Forty Shades of White, Orange and Brown: 40 Reasons to Praise Greater Manchester Transport

East of the M60‘s rundown of all things of a Greater Manchester Transport nature

8551 Leyland Atlantean ANA 551Y, Northern Counties body, Greater Manchester Transport (1981 livery)
Icon: bus, colour scheme and M-blem. Enough said.

Almost 40 years ago, the Lazy S of SELNEC would give way to the iconic M-blem. At one point, SELNEC’s successor was almost going to be known as ‘Manchester Metropolitan’ or ‘Metro’ (how much confusion would that have caused if the latter was adopted?), and have a different logo to the M-blem. Instead, also reflecting its influence from the newly formed Greater Manchester County Council, ‘Greater Manchester Transport’ was adopted.

Continue reading “Forty Shades of White, Orange and Brown: 40 Reasons to Praise Greater Manchester Transport”

Go Cheapway to… The Greater Manchester Museum of Transport

Exploring Greater Manchester’s transport history on a budget

Leyland Olympian NJA 568W, Greater Manchester Transport, Museum of Transport, Cheetham
Not to be missed: The Greater Manchester Museum of Transport is worth visiting from time to time, not only for new additions to its collection. On special event days, local preservation groups such as the SELNEC Preservation Society and private owners display their vehicles.

My first visit to this museum was on the Palm Sunday of 1986 with my father. We decided – rather wrong-headedly – to walk to and from the museum. On alighting our 220 bus at Victoria Station, we made the mistake of walking up Rochdale Road. In spite of the longer route which entailed turning left onto Queens Road, I still managed to catch a glimpse of the Red Bank carriage sidings. Continue reading “Go Cheapway to… The Greater Manchester Museum of Transport”

Right at the Heart of Things – Part Two: Tourist Attractions in 1980s Manchester

The second part of East of the M60 journey into 1980s Manchester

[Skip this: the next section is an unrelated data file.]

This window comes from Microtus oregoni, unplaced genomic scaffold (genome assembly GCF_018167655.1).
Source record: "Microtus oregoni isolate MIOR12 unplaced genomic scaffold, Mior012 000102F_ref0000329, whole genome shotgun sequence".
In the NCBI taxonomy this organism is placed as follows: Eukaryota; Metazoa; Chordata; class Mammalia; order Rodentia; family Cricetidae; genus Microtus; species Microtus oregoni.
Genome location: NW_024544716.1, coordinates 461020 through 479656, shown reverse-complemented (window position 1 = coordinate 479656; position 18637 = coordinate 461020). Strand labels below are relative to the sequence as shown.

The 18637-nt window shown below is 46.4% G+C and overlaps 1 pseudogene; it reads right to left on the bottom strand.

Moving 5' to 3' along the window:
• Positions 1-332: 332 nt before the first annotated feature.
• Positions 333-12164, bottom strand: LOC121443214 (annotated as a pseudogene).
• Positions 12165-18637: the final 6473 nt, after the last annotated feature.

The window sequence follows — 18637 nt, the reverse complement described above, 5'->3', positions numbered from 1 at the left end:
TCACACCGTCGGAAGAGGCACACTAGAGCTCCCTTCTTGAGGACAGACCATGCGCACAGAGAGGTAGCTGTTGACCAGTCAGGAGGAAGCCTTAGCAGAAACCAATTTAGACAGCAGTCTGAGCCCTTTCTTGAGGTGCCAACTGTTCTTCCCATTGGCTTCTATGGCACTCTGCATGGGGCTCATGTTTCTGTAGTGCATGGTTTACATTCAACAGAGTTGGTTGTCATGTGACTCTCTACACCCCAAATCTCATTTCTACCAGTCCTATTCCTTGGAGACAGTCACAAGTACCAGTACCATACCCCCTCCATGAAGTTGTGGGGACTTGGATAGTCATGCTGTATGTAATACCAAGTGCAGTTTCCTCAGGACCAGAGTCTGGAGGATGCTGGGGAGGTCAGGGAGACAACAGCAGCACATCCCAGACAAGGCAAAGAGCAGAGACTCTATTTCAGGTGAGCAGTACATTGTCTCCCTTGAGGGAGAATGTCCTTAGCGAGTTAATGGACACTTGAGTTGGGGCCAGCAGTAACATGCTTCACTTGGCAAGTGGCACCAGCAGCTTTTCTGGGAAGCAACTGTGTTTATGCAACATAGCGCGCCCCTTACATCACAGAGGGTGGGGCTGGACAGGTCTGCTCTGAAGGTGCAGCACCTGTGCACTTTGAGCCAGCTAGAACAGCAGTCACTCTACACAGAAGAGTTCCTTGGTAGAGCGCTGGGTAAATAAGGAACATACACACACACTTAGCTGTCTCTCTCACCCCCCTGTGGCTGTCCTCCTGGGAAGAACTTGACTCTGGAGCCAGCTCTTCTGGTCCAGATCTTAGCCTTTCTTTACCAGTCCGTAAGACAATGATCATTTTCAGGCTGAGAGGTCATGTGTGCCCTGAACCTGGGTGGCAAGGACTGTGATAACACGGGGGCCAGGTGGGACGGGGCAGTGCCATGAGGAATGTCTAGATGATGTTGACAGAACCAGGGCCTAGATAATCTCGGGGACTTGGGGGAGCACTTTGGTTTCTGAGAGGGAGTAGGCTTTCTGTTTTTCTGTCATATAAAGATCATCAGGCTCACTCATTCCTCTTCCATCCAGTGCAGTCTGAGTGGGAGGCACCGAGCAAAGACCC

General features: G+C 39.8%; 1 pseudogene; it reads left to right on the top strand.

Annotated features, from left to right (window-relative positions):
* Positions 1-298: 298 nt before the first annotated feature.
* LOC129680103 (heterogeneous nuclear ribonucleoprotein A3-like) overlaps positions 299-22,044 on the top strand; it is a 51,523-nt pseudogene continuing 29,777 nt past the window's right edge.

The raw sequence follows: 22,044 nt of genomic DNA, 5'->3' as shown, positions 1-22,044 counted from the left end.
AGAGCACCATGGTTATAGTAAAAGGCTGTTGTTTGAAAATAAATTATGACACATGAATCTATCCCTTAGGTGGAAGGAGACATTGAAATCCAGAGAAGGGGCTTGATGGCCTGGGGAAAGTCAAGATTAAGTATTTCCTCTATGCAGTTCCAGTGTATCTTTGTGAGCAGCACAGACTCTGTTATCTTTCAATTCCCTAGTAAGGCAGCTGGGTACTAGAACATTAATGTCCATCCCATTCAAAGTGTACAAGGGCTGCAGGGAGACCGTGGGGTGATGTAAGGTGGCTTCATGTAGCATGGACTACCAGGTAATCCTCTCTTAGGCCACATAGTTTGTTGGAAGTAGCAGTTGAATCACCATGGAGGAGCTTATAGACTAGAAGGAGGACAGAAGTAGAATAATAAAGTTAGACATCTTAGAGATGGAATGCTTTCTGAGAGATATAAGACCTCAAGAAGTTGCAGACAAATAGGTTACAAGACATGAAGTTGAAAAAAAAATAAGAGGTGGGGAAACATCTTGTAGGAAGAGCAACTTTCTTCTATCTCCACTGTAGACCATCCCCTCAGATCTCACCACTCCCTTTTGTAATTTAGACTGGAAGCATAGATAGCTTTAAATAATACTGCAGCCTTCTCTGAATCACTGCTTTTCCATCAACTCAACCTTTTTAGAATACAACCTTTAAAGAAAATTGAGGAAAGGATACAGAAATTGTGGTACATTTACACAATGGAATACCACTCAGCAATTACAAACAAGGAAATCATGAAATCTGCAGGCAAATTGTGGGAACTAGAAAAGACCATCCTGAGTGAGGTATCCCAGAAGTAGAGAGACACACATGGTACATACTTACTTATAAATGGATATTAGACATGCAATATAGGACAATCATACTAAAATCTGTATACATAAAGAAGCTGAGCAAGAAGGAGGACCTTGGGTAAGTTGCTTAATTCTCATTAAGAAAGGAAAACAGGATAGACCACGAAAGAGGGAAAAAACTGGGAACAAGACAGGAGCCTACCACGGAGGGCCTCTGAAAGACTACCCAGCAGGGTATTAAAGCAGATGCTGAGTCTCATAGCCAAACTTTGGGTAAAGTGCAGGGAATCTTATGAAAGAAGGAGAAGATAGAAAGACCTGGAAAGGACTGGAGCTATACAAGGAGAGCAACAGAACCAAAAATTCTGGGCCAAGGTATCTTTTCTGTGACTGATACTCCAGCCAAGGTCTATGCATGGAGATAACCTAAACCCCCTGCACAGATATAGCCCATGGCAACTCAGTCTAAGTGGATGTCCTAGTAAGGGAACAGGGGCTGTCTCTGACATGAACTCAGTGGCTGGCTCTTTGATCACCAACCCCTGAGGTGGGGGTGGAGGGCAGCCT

After spending too long in the Manchester of 2014, we shall return to the 1980s. This time, to the tourist attractions which put our city on the map – as today’s ‘must-visit’ destination for short breaks and day trips. Continue reading “Right at the Heart of Things – Part Two: Tourist Attractions in 1980s Manchester”

Right at the Heart of Things – Part One: Shopping in 1980s Manchester

East of the M60 travels back in time, to an era of a fully toilet tiled shopping centre

In the last week, I have been trying to imagine and recollect the joys of a trip through pre-1996 Manchester city centre. Some regular readers of this blog may be too young to remember the UK’s third/second/first/first and second city devoid of TESCO Express stores. Nor a Manchester devoid of Starbucks outlets and branches of Betfred. Or a Manchester free of white, orange and brown double decker buses. Continue reading “Right at the Heart of Things – Part One: Shopping in 1980s Manchester”

Like Crushing The Great Pyramids For Posh Hotels: Could the ConDems Close The World’s Oldest Railway Station?

A Cuts Scene Investigation Special: National Railway Museum, National Media Museum and Manchester Museum of Science and Industry to face closure or admission charges

NRM
Replica of Stephenson’s Rocket, outside the National Railway Museum, York. Photograph by Howard Longden (Creative Commons Attribution License-Some Rights Reserved)

The year is 2035. Manchester is connected to its recently opened High Speed Two line, which whisks Mancunians to the present day capital of the United Kingdom. It is possible to get a hourly HS2 service to London which takes 70 minutes. Elsewhere in the Greater Manchester City Region, it takes a similar amount of time to travel from Stockport to Ashton-under-Lyne by bus in the peaks on the 330 route. Continue reading “Like Crushing The Great Pyramids For Posh Hotels: Could the ConDems Close The World’s Oldest Railway Station?”